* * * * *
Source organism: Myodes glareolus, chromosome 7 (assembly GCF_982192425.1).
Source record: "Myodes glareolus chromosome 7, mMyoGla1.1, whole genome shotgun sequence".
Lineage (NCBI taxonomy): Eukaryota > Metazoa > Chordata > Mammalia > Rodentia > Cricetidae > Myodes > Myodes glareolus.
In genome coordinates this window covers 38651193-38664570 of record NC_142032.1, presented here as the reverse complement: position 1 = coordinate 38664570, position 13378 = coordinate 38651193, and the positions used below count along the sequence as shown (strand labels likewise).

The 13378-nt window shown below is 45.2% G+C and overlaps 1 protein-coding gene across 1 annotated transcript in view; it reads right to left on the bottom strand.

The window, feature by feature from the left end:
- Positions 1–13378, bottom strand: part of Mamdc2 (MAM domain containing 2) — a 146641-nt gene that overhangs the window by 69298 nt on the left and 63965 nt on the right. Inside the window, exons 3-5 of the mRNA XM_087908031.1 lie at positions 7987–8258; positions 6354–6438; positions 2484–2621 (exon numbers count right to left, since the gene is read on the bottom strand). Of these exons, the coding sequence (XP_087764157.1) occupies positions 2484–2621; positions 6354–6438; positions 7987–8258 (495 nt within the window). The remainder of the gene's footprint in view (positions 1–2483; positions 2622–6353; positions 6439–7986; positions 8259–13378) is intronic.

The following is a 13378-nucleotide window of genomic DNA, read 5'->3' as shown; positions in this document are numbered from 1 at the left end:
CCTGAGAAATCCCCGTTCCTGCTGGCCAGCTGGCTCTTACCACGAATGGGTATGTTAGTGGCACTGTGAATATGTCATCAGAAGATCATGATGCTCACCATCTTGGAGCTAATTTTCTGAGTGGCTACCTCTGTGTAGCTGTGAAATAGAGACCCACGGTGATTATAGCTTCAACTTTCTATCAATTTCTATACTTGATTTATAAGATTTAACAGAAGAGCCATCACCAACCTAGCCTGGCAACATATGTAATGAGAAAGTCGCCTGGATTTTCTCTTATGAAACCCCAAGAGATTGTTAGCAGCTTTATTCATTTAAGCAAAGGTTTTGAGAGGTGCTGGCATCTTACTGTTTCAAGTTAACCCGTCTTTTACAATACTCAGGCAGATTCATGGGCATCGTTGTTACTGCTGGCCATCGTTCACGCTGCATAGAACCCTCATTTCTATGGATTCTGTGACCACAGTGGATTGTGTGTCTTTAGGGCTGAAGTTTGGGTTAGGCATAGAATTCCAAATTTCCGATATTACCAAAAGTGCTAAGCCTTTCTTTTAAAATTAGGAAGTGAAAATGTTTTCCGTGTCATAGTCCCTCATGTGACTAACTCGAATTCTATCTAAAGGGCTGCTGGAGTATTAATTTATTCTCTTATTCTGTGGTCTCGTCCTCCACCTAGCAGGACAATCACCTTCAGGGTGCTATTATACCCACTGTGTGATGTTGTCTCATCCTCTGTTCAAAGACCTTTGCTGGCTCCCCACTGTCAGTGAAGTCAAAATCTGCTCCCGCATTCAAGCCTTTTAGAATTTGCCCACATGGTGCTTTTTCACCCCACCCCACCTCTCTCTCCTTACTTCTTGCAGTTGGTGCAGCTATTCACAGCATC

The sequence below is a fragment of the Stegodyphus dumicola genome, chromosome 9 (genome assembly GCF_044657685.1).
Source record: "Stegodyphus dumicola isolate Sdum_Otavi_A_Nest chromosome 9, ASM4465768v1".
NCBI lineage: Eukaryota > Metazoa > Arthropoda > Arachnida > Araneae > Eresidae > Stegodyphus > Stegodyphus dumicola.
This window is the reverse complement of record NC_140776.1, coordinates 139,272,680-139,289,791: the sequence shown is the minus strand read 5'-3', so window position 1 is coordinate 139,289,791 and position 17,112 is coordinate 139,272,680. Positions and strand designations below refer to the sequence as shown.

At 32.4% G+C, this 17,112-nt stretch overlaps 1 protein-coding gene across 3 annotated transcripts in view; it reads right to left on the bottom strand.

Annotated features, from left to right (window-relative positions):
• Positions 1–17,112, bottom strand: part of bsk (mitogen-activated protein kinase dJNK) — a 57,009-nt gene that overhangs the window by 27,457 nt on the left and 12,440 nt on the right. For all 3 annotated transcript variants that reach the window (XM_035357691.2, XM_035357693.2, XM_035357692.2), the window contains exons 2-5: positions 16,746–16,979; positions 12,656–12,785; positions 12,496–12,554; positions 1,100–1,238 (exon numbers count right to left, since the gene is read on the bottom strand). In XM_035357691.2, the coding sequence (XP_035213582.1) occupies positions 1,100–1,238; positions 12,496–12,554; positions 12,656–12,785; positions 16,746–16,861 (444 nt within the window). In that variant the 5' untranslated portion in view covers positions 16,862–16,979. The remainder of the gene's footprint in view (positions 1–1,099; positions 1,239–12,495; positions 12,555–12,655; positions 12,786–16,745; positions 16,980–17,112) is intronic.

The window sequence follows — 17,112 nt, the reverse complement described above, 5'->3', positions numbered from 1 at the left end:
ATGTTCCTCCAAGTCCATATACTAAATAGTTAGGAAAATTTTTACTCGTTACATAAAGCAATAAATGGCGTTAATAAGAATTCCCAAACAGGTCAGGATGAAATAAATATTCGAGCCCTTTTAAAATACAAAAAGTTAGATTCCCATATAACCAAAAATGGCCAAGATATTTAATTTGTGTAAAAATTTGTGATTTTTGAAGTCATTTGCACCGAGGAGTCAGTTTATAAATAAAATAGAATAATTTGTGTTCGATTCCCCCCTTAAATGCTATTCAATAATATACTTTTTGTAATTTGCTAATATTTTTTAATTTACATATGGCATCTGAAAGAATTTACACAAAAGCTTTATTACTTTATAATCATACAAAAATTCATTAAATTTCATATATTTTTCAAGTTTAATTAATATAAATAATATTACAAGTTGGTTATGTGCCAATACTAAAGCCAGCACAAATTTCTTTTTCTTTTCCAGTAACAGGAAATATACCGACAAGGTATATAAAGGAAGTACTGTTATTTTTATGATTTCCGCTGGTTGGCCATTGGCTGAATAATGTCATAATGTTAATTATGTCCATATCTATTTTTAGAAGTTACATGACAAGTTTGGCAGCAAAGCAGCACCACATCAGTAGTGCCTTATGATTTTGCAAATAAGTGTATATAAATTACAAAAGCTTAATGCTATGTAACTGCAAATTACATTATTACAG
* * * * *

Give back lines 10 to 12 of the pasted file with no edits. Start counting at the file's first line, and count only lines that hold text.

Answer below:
The sequence below is a fragment of the Stegodyphus dumicola genome, chromosome 9 (genome assembly GCF_044657685.1).
Source record: "Stegodyphus dumicola isolate Sdum_Otavi_A_Nest chromosome 9, ASM4465768v1".
NCBI lineage: Eukaryota > Metazoa > Arthropoda > Arachnida > Araneae > Eresidae > Stegodyphus > Stegodyphus dumicola.